Thursday Buzz: A Continued Conversation About Digital Communication
An expert familiar to Associations Now readers continues the conversation about the challenges of digital communication. Plus: a new way to express yourself on Facebook.
We’ve covered psychologist and writer Sherry Turkle before, particularly after her conversation-starting keynote during ASAE’s Annual Meeting & Exposition in August. In a recent interview with Longreads writer Jessica Gross, Turkle adds to her argument that too much attention paid to smartphones steers us away from more meaningful relationships.
“One way that technology interferes with us is that we use it when we are together, and so it interferes with our communication with each other, which is the ‘alone together’ argument I’ve made for years,” Turkle said. “And then technology also interferes because we use it when we’re alone.”
She notes out that we often forget that our smartphones and machines don’t have feelings. We share our feelings, but the devices are unable to reciprocate or empathize. They’re simply not listening.
Turkle’s remarks about moderation and tech echo her annual meeting address. As Associations Now editor-in-chief Julie Shoop noted about that speech, Turkle has concluded “that while digital technology has enabled a multitude of new ways to communicate and ushered in vast online communities where people connect, it has made it more difficult for people to engage in deeper conversations and form more meaningful relationships with others.”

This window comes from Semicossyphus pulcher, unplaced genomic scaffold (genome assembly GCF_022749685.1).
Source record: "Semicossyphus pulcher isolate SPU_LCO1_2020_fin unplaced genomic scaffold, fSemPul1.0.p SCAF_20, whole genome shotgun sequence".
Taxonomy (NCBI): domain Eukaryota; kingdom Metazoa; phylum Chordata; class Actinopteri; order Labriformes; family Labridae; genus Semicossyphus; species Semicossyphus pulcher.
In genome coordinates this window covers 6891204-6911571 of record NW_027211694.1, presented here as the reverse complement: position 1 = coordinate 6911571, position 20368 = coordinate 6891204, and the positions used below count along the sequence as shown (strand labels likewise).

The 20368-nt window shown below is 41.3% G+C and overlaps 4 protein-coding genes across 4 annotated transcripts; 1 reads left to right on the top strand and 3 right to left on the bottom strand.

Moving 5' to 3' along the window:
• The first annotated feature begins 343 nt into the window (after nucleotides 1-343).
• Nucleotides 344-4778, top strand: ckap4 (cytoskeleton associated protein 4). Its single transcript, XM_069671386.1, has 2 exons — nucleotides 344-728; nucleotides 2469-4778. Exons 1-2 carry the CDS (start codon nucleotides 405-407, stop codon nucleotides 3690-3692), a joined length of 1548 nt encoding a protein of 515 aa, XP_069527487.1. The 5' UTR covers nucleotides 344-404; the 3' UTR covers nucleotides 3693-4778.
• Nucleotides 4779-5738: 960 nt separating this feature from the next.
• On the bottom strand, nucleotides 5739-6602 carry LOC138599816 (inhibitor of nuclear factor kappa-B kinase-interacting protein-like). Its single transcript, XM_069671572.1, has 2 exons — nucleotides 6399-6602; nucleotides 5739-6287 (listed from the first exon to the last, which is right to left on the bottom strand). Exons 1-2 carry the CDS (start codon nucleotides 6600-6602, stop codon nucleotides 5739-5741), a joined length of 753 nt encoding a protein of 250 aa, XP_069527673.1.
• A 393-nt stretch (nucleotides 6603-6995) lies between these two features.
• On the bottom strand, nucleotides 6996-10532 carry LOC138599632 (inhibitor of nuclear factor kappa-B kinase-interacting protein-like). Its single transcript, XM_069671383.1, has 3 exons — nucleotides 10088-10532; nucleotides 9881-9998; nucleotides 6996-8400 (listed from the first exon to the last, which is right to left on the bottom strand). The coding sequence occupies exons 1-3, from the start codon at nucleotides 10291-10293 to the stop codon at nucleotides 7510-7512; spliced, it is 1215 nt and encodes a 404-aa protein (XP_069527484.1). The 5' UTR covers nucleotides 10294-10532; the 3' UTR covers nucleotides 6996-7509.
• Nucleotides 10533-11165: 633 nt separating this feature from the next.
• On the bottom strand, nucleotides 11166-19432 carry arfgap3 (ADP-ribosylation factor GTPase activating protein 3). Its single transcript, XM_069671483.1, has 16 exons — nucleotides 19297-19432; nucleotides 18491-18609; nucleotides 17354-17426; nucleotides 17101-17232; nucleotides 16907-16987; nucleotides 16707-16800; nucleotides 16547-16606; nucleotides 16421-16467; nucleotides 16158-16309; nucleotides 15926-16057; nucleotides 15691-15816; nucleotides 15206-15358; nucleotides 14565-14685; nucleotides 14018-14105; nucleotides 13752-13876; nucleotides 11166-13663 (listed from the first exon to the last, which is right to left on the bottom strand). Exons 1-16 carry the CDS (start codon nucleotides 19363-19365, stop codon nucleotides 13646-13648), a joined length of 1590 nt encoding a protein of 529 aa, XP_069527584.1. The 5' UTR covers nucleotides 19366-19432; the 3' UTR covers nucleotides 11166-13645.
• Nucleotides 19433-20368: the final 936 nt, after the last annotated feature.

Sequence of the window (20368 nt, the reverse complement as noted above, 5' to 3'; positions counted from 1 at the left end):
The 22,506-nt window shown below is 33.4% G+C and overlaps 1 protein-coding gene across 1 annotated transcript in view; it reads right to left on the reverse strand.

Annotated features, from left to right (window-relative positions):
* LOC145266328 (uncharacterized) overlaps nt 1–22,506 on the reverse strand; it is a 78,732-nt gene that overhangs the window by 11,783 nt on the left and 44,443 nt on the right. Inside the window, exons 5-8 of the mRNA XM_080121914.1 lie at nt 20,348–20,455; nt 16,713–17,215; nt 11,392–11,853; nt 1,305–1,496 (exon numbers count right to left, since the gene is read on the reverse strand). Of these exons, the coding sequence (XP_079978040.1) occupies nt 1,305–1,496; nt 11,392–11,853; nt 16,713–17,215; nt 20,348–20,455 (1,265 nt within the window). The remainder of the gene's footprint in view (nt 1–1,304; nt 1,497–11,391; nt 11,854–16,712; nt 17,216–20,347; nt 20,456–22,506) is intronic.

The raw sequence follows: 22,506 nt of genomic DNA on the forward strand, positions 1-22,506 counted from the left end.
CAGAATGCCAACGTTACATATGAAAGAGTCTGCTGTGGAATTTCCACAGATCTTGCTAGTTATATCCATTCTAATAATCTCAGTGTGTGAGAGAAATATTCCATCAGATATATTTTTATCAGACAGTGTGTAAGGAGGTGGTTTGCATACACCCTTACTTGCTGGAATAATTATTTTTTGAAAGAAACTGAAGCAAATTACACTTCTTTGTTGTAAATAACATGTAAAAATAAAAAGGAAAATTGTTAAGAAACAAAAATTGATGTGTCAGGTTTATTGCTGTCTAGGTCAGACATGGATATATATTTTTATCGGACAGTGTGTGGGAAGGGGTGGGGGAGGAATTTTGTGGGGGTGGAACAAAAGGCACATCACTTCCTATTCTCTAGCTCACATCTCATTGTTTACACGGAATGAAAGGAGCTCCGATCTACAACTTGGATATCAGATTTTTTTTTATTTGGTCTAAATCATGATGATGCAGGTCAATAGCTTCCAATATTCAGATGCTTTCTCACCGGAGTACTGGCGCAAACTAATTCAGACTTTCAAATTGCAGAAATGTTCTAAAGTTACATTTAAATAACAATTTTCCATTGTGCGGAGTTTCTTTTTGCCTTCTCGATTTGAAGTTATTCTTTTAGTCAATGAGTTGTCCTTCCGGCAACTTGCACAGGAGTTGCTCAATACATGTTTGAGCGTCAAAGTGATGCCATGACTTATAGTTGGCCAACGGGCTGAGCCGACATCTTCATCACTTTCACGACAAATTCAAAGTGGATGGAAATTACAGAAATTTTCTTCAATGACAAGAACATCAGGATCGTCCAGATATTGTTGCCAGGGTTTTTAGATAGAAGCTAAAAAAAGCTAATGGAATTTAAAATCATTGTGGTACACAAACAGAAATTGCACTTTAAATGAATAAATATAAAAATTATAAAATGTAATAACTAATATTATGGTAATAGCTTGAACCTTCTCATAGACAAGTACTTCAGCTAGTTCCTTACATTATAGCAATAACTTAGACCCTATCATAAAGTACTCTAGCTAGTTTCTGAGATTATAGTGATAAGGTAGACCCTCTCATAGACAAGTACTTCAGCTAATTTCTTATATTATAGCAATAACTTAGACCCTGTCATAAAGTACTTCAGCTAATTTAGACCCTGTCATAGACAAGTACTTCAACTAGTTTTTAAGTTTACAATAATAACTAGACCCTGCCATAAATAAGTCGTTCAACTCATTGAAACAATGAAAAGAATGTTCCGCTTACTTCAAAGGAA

And while there’s a counterargument to Turkle’s line of thinking, her full interview with Gross is well worth a read.
Reaction of the Day
There’s a new way to communicate on Facebook. After grabbing headlines with CEO Mark Zuckerberg’s somewhat muddled statement that led many to think the social network was deploying a Dislike button, Facebook announced today that it will be testing an extension of the Like button called Reactions.
Other Good Reads
You may love your friends and family, but doing business with them can be a challenge. Inc. writer Will Yakowicz shares five tips on how to work with loved ones.
Are you burdened by ideas that you never bring to fruition? Patrick Allan looks at some strategies on idea management in this post on Lifehacker, including mapping out your ideas monthly or using an idea bank.
Stores take note: The National Retail Federation predicts that holiday spending growth will be 3.7 percent, less than last year. That’s more than the 10-year average of 2.5 percent, but “the fact remains consumers still have the weight of the economy on their minds,” said CEO Matthew Shay, CAE.
(Startup Stock Photos/ThinkStock)